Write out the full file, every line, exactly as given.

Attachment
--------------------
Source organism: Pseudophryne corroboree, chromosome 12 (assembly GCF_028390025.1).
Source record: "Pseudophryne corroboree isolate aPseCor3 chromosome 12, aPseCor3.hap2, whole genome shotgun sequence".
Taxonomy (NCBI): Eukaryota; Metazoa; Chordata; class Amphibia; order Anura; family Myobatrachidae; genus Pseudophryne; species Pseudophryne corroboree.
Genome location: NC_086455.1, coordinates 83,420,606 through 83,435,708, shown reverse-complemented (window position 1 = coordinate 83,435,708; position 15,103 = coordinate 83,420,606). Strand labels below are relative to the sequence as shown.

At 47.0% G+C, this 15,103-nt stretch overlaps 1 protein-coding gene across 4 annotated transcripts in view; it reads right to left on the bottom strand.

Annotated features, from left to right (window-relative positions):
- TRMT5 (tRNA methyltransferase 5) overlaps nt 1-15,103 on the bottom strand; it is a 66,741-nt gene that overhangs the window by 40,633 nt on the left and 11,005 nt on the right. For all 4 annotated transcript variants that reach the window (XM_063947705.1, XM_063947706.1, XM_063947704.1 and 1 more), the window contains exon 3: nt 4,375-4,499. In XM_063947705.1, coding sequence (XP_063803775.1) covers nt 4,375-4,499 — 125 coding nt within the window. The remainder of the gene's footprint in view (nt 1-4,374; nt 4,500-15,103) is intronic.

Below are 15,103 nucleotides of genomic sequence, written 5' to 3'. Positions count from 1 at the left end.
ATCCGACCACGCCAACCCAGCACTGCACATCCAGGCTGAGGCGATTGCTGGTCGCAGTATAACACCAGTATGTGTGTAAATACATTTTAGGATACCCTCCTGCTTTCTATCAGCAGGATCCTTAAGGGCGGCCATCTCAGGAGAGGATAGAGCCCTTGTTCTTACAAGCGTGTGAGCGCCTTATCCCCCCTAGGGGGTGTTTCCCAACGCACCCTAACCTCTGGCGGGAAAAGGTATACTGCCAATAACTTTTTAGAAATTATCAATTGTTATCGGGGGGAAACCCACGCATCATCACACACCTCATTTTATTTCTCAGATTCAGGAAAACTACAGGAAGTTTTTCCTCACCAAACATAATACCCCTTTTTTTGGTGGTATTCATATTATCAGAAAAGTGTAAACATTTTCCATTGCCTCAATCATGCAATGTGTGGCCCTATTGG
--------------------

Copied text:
Source organism: Pseudophryne corroboree, chromosome 12 (assembly GCF_028390025.1).
Source record: "Pseudophryne corroboree isolate aPseCor3 chromosome 12, aPseCor3.hap2, whole genome shotgun sequence".
Taxonomy (NCBI): Eukaryota; Metazoa; Chordata; class Amphibia; order Anura; family Myobatrachidae; genus Pseudophryne; species Pseudophryne corroboree.
Genome location: NC_086455.1, coordinates 83,420,606 through 83,435,708, shown reverse-complemented (window position 1 = coordinate 83,435,708; position 15,103 = coordinate 83,420,606). Strand labels below are relative to the sequence as shown.

At 47.0% G+C, this 15,103-nt stretch overlaps 1 protein-coding gene across 4 annotated transcripts in view; it reads right to left on the bottom strand.

Annotated features, from left to right (window-relative positions):
- TRMT5 (tRNA methyltransferase 5) overlaps nt 1-15,103 on the bottom strand; it is a 66,741-nt gene that overhangs the window by 40,633 nt on the left and 11,005 nt on the right. For all 4 annotated transcript variants that reach the window (XM_063947705.1, XM_063947706.1, XM_063947704.1 and 1 more), the window contains exon 3: nt 4,375-4,499. In XM_063947705.1, coding sequence (XP_063803775.1) covers nt 4,375-4,499 — 125 coding nt within the window. The remainder of the gene's footprint in view (nt 1-4,374; nt 4,500-15,103) is intronic.

Below are 15,103 nucleotides of genomic sequence, written 5' to 3'. Positions count from 1 at the left end.
ATCCGACCACGCCAACCCAGCACTGCACATCCAGGCTGAGGCGATTGCTGGTCGCAGTATAACACCAGTATGTGTGTAAATACATTTTAGGATACCCTCCTGCTTTCTATCAGCAGGATCCTTAAGGGCGGCCATCTCAGGAGAGGATAGAGCCCTTGTTCTTACAAGCGTGTGAGCGCCTTATCCCCCCTAGGGGGTGTTTCCCAACGCACCCTAACCTCTGGCGGGAAAAGGTATACTGCCAATAACTTTTTAGAAATTATCAATTGTTATCGGGGGGAAACCCACGCATCATCACACACCTCATTTTATTTCTCAGATTCAGGAAAACTACAGGAAGTTTTTCCTCACCAAACATAATACCCCTTTTTTTGGTGGTATTCATATTATCAGAAAAGTGTAAACATTTTCCATTGCCTCAATCATGCAATGTGTGGCCCTATTGG